Holistic management is an approach to managing agricultural and natural resources that considers the entire ecosystem and aims to optimize its health and productivity. It was developed by Allan Savory, a Zimbabwean biologist, farmer, and consultant, in response to the problems of land degradation and desertification in Africa.
Holistic management involves a holistic decision-making process that takes into account the needs and values of all stakeholders, including farmers, ranchers, communities, and the environment. This process is based on a framework of four key principles:
Define the holistic context: This involves identifying and prioritizing the needs and goals of all stakeholders, as well as the ecosystem services that the land provides.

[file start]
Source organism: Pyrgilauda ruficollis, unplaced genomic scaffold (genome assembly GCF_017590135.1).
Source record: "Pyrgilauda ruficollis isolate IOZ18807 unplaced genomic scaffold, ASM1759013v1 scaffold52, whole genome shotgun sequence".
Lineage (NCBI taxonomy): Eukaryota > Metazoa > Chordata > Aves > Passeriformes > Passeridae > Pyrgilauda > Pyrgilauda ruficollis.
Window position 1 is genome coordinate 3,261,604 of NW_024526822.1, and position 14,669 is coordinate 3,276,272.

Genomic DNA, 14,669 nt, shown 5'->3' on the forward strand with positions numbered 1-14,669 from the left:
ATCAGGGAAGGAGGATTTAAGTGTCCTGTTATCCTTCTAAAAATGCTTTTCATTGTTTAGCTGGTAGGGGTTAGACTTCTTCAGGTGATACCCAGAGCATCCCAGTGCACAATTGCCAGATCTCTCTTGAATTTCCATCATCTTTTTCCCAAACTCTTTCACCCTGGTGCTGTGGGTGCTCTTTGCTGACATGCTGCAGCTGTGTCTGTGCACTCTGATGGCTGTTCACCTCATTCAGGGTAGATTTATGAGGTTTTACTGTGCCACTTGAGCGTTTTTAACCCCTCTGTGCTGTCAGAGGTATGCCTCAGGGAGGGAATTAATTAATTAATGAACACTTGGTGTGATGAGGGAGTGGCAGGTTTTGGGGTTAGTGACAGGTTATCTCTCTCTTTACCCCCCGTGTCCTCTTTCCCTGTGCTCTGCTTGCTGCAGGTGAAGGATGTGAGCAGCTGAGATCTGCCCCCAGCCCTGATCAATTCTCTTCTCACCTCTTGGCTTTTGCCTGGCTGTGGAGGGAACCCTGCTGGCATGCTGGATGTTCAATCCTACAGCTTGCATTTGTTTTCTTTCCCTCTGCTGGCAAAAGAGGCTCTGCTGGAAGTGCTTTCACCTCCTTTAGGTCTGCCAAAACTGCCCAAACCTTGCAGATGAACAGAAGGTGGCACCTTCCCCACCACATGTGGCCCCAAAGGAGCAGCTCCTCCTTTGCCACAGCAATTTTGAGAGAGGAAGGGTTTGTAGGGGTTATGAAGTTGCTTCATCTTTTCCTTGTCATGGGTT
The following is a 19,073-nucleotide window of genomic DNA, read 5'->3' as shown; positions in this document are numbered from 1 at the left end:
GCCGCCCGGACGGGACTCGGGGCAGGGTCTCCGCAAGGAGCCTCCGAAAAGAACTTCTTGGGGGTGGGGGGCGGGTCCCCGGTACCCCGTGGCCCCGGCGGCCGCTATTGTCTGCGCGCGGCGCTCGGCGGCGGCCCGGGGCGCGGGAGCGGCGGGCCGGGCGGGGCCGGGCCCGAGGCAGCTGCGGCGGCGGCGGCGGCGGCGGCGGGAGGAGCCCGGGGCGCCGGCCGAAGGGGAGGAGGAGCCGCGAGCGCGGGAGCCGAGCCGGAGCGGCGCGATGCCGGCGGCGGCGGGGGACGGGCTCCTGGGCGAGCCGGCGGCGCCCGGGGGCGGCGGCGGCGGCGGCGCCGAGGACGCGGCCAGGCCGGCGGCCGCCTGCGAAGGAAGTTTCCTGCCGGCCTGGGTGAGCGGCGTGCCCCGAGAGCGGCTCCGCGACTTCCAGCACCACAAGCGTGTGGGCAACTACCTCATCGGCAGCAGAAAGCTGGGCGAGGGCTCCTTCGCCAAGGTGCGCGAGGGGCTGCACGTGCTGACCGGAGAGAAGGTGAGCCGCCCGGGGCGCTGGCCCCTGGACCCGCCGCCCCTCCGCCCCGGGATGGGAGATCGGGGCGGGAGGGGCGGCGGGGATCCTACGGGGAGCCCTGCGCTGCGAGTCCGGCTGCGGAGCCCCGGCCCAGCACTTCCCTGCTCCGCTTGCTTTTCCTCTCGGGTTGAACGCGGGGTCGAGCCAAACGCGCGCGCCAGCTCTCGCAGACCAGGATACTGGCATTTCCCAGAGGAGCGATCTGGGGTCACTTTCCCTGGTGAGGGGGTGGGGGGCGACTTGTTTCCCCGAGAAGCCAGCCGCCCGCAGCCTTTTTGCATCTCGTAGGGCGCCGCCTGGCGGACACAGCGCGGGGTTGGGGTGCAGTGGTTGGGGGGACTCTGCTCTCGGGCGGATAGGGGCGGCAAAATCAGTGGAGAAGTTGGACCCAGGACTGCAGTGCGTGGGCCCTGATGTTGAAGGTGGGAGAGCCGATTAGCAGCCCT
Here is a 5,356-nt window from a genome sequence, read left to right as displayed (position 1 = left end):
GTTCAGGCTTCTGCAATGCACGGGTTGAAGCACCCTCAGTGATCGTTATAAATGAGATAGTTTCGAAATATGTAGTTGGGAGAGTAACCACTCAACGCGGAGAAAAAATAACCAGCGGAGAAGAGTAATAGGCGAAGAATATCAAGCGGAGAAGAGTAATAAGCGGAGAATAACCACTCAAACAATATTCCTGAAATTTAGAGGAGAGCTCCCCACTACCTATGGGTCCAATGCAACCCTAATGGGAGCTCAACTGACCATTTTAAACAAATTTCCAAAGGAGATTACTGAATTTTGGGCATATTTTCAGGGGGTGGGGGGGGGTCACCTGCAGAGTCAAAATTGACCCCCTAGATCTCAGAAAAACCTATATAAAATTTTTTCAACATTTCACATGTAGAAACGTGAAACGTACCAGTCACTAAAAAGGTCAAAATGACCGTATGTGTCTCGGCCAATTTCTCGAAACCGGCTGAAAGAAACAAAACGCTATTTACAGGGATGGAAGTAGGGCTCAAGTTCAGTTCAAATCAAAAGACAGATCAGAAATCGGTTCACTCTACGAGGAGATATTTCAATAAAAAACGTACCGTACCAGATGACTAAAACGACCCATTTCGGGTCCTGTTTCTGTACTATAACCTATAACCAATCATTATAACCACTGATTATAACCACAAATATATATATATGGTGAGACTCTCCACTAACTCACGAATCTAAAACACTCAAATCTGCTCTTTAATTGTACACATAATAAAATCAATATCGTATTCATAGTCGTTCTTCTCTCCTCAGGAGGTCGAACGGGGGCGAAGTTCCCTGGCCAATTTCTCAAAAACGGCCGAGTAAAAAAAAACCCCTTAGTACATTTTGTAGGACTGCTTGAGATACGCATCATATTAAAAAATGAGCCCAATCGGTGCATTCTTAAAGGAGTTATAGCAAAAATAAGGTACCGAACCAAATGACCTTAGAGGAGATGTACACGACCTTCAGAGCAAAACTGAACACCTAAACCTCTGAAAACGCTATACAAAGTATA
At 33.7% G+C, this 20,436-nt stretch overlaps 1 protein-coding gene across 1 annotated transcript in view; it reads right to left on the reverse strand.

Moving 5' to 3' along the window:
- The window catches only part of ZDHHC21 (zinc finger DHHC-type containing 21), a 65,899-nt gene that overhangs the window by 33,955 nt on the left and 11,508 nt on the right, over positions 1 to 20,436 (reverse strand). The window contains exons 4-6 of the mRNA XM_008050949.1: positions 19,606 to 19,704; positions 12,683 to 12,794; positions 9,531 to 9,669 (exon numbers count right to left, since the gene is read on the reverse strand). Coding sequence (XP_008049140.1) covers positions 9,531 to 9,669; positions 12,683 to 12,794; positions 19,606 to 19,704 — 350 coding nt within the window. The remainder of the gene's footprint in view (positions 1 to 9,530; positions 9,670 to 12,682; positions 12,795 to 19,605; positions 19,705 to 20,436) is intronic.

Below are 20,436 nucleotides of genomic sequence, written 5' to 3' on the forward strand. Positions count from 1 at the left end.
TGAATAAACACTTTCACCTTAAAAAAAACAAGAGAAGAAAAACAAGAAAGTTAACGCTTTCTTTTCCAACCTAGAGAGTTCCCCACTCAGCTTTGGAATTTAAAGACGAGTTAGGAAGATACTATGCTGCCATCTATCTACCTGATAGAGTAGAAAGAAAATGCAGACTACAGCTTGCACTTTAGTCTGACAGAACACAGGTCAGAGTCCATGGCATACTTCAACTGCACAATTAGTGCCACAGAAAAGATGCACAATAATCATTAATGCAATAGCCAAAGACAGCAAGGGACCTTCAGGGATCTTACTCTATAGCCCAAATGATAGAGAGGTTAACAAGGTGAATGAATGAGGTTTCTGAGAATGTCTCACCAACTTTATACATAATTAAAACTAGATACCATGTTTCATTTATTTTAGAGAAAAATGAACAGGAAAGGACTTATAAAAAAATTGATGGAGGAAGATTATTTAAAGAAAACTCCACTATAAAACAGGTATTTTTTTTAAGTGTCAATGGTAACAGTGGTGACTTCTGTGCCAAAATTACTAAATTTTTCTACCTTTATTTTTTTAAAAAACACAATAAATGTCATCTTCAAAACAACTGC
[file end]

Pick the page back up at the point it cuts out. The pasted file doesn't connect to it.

Develop a holistic goal: A holistic goal is a long-term vision that reflects the values and aspirations of the stakeholders, as well as the ecological and economic potential of the land.
Formulate a holistic plan: The holistic plan is a roadmap for achieving the holistic goal, which takes into account the current and potential state of the land, the available resources, and the management practices required to achieve the goal.
Monitor and adapt: The holistic management process is iterative and adaptive, requiring continuous monitoring and feedback to ensure that the plan is achieving the desired outcomes, and making adjustments as necessary.
Holistic management emphasizes the importance of regenerative and sustainable agricultural practices, such as rotational grazing, cover cropping, and soil conservation, which can improve soil health, increase biodiversity, and mitigate climate change. It also recognizes the critical role of social and cultural factors in sustainable land management, such as the need to respect and engage with local communities and their traditions.